“The first week of the class we did a lot of conversation about South African history and … a lot of students were able to have an opportunity to talk about how we still see legacies of slavery, genocide and some of these other topics in the United States,” Lagbo said. “So it's been a lot of listening, interacting and trying to find relationships and … it's been a space for a lot of growth for a lot of people.”

The course also highlighted how it is important for organizations like nonprofits to consult with the local community when attempting to find solutions to problems. 

“I really like the way one of the group members said ‘There’s no for us without us,’” fourth-year College student Rebecca Meaney said. “[I think this means] you can’t come up with a really sustainable, impactful solution if you’re not getting input and perspective from the community that you’re trying to help.”

The J-term course Arts Activism, Liberated Spaces and Creative Economies at The Black Power Station was taught by Asst. Music Prof. Noel Lobley and hip-hop artist and activist Xolile “'X” Madinda, the visionary behind The Black Power Station. 

Madinda is an entrepreneur and community educator that combines poetry and beats with social activism to forge community. Lobley and Madinda met in 2007 when Lobley moved to Makhanda to do fieldwork while he was a doctorate student at the University of Oxford. The two have now been working together here at the University for the past five years, collaborating on syllabi, compositions and artworks. Madinda has come to the University twice and plans to return after the pandemic. 

The Black Power Station is an abandoned industrial area reclaimed by artists that operates completely independently and is a community-driven space in Makhanda, South Africa. The Black Power Station hosts community events such as book readings, art exhibitions, live performances, spoken word and community conversations.

“The Black Power Station is such a cool, world-class space,” Lobley said. “It’s a liberated space where people are invited to be themselves. They don’t have to explain themselves. It’s protected space — it’s community-protected. Students that have come back from Makhanda loved it. I think it’s fair to say it’s changed their lives. It certainly changed my life 20 some years ago.”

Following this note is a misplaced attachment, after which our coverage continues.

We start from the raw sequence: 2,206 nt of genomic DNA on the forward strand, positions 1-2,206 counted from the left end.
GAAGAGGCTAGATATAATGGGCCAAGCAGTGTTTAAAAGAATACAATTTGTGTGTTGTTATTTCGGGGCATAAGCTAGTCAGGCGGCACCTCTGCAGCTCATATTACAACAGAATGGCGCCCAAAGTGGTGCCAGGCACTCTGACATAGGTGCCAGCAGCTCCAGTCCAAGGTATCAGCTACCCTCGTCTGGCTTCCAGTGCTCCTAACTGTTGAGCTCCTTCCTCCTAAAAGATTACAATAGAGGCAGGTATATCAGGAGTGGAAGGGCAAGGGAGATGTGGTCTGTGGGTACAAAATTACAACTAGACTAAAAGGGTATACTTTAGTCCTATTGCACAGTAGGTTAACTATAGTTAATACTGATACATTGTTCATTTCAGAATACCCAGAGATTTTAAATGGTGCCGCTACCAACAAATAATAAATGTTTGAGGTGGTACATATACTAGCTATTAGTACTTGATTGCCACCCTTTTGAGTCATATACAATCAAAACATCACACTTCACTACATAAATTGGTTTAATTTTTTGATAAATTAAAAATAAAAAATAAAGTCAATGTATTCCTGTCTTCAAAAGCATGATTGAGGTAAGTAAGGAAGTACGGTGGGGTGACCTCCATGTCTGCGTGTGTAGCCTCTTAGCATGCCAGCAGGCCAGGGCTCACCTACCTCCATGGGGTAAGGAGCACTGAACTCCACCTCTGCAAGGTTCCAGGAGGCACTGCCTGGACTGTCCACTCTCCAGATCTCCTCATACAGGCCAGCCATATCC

In the past, students have been able to travel to South Africa to be involved with the creation and expansion of The Black Power Station and help with the National Arts Festival — the biggest arts festival in Africa. Some students have worked on festival content, and some have even performed poetry or DJ-ed. This J-term, students focused on raising funds for a new building for The Black Power Station and made a series of creative works that will likely be featured on the soon-to-be-launched website.

“We looked for less Western approaches, and it showed us when you’re community organizing you have to be looking everywhere — not just at Western ideas,” Henriquez said. “We never gave them an idea without getting their input.”

Students in these J-term classes had the opportunity to connect globally with organizations, learn from new perspectives and broaden their view of the world. These classes taught students about the importance of establishing and maintaining respectful, mutually affirming relationships, which are skills students can continue to use beyond the classroom.

“Students in our J-term class proved admirably responsive to interacting with the creative and conversational energies shared and delivered by The Black Power Station,” Lobley said in an email to The Cavalier Daily. “The formation of respectful and trusting relationships with the team at The Black Power Station in Makhanda enabled students to think through difficult and pressing issues on race, gender equity, and African philosophies of ubuntu (humanity), lessons which will stay with us all and can be deployed in multiple ongoing real-world realities in each of our interconnected lives.”